“Commencing then with the interspinalis muscle of the seventh dorsal vertebra, as the point of departure in the study of the muscular system, the student follows the line of constructive thought in the most natural and scientific manner to the final application of the last muscle to the terminal bones of the extremities. Throughout this entire study his dominant thought as an inventor is in each case, ‘What class of muscles must I select? and where shall I attach them to the bones to enable them to perform the functions for which they were severally created?’ Thus, as the skeleton developed from a single central thought, so the muscular system now grows under his plastic hand in symmetrical form from the little, delicate slip that he placed between the spinous processes of the seventh dorsal and its neighbor to the enormous, intricate, and complex erector spinae, multifidus and complexus, muscles of the back which students, following the old method of study, usually group very properly under the term ‘musculus perplexus.’ Having completed the muscles of the trunk, he proceeds to apply them to the great levers of the extremities. In this part of his study all his inventive faculties are inspired with the keenest insight by the revelation of the marvelous forms of adaptation of muscular force to effect the infinite variety of motions of these levers. And the one fact that perhaps will impress him most is this, that all these muscles, even to the terminal phalanges, have as the basis of their action the spinal column, and chiefly the central dorsal vertebra where he began the study of both the skeleton and the muscular system. This arrangement and action of the muscles will appear as he traces the peculiar relations of one muscle to another, beginning with the spinal column and terminating with the extreme bones of either limb. Though in the series there may be several muscles, each having its special function when acting alone, yet it is evident that they may all act together as a compound muscle, and perform a new and quite independent action. This is strikingly illustrated by Professor Owen in the figure of a man stooping under a heavy load, which rests upon his shoulders. The weight is sustained chiefly by the following muscles, viz., the erector spinae of the back, the glutei at the hips, the quadriceps extensors of the thigh, the gastrocnemii of the legs, and the short flexors of the feet. Here are ten separate and independent muscles, extending from the spine to the ends of the toes, now united in their action to perform one function.PBE 172.1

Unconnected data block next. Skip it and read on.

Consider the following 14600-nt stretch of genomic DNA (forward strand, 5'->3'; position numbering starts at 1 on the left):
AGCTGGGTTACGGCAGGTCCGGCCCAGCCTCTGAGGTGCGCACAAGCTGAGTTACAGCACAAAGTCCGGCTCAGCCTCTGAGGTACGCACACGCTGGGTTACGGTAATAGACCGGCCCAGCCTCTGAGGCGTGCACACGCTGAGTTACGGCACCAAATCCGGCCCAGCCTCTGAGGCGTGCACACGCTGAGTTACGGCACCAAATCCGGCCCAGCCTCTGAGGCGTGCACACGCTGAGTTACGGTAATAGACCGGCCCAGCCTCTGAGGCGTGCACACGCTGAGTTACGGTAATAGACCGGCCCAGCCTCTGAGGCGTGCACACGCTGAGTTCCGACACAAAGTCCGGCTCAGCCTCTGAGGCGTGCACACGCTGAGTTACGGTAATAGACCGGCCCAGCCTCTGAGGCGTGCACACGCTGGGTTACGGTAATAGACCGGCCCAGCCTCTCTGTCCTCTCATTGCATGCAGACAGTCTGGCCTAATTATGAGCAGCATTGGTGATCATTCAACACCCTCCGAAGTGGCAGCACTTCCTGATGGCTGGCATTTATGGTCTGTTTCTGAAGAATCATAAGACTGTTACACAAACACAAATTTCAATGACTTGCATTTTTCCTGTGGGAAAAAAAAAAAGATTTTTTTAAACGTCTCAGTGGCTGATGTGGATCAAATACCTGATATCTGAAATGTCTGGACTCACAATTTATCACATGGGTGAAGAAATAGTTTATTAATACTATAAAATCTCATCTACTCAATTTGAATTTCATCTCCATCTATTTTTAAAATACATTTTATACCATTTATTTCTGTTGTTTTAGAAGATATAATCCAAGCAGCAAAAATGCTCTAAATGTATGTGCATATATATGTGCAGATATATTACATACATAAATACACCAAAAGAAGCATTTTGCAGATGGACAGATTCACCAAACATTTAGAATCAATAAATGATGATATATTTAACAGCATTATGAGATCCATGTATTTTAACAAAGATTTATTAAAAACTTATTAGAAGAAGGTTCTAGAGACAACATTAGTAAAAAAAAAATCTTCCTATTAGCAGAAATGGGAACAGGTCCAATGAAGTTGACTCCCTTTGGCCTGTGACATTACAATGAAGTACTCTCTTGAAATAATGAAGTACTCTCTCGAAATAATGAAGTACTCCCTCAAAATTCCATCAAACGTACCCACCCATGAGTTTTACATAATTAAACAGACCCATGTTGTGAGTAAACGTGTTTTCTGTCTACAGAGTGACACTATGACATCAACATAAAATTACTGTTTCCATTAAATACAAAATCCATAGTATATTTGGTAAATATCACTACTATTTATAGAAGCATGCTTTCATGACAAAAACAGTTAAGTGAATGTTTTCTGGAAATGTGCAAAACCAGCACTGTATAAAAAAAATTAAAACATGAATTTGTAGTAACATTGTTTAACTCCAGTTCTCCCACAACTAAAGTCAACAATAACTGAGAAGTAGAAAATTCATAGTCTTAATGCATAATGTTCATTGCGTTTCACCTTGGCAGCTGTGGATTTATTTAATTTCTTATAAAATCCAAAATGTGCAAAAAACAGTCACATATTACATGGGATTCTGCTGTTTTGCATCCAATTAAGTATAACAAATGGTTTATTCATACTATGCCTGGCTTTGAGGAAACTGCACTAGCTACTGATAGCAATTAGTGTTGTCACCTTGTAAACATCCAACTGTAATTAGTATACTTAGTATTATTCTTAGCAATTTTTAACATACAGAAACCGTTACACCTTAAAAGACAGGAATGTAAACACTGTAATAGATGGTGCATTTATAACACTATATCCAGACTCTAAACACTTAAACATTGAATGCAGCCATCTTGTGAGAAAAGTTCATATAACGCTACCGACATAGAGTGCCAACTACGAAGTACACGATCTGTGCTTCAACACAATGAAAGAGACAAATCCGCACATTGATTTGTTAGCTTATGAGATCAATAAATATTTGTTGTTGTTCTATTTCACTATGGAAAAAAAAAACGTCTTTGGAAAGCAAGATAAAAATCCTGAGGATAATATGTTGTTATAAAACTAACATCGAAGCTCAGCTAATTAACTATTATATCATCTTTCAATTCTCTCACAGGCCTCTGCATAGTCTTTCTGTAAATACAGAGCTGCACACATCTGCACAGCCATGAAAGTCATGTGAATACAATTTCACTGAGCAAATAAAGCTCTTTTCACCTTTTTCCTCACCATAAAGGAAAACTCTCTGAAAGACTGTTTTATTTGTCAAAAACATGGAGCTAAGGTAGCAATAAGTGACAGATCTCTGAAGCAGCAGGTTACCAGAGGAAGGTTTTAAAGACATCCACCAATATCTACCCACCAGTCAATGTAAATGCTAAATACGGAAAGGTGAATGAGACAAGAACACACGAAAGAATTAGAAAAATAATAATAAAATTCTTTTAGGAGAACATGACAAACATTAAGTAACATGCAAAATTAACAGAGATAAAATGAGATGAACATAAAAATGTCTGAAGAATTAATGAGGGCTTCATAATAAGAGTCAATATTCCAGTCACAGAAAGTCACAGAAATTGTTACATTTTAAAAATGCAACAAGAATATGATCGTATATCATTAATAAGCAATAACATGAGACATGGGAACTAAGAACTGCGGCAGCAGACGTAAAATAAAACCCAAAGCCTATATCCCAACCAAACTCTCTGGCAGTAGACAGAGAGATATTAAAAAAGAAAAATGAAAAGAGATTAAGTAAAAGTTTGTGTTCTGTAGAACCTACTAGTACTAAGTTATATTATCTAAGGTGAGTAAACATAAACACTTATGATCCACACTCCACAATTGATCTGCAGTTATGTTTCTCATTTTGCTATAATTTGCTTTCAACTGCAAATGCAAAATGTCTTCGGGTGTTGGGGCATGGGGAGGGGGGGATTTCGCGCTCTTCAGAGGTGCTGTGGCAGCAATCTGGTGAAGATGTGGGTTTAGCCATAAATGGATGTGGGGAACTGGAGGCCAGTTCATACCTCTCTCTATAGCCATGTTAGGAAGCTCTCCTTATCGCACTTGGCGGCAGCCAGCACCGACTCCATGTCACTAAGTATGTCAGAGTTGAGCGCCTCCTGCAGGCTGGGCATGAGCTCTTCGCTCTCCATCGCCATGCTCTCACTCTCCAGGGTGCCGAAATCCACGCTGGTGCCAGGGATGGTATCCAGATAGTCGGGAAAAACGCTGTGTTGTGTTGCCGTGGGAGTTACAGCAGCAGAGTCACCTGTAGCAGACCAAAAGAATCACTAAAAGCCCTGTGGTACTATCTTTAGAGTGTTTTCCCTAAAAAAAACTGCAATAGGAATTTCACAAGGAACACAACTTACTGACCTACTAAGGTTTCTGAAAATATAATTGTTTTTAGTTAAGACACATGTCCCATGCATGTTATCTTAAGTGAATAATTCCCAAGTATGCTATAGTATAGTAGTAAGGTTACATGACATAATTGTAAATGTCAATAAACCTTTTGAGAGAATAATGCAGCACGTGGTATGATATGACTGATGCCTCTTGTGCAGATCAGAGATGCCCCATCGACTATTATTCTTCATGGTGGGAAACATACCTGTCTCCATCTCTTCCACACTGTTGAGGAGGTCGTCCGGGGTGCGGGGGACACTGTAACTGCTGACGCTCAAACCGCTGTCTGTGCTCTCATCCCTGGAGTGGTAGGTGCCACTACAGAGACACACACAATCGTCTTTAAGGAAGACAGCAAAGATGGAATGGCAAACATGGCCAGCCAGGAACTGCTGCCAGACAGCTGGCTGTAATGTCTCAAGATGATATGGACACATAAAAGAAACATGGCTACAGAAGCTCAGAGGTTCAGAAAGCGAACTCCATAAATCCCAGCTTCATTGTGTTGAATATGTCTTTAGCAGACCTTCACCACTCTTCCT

“In the construction of the human organism we have now completed the framework and the apparatus which is to operate it. But as yet we have only an inert and inanimate object, quite incapable of performing the duties for which it was created. Our next inquiry as inventors must be, ‘How shall these muscles be endowed with force and these dry bones be stimulated to activity?’ The result of creative thought and energy was the development of that marvelous and exquisitely beautiful mechanism the nervous system. Studying along the lines of creation, the dullest student becomes fascinated with the wonderful adaptation of means to an end which he discovers in every part of this system. but especially in the nerve-centers, where the power is generated which moves the muscles to action. As in the study of the skeleton and muscular system the student learned the intimate nature of bone and muscle before beginning construction, so now the histological peculiarities of the materials constituting the nerve tissue are thoroughly learned, and the special uses of each kind or form are fully understood. Then constructive work begins, and the point of departure is again the seventh dorsal, because here is found the type nerve-center of which all others are only variations to meet special functions. This one nerve-center, thoroughly analyzed and understood, is the key to a ready appreciation of the peculiarities of every other, as was a knowledge of the seventh dorsal vertebra a key to a quick understanding of the special features of every other bone of the skeleton. Even in the complicated and complex forms of nerve centers of the brain the student readily recognizes the special variations of the ‘type nerve-center’ made to meet new functions, and so appreciates the necessity of the changes that he forever retains them in his memory. Not less interesting when studied in order is the origin of nerves from the centers, the method of distribution through the medium of a plexus, their final termination in muscles and other tissues, and their relations, in their courses, to other tissues.PBE 173.1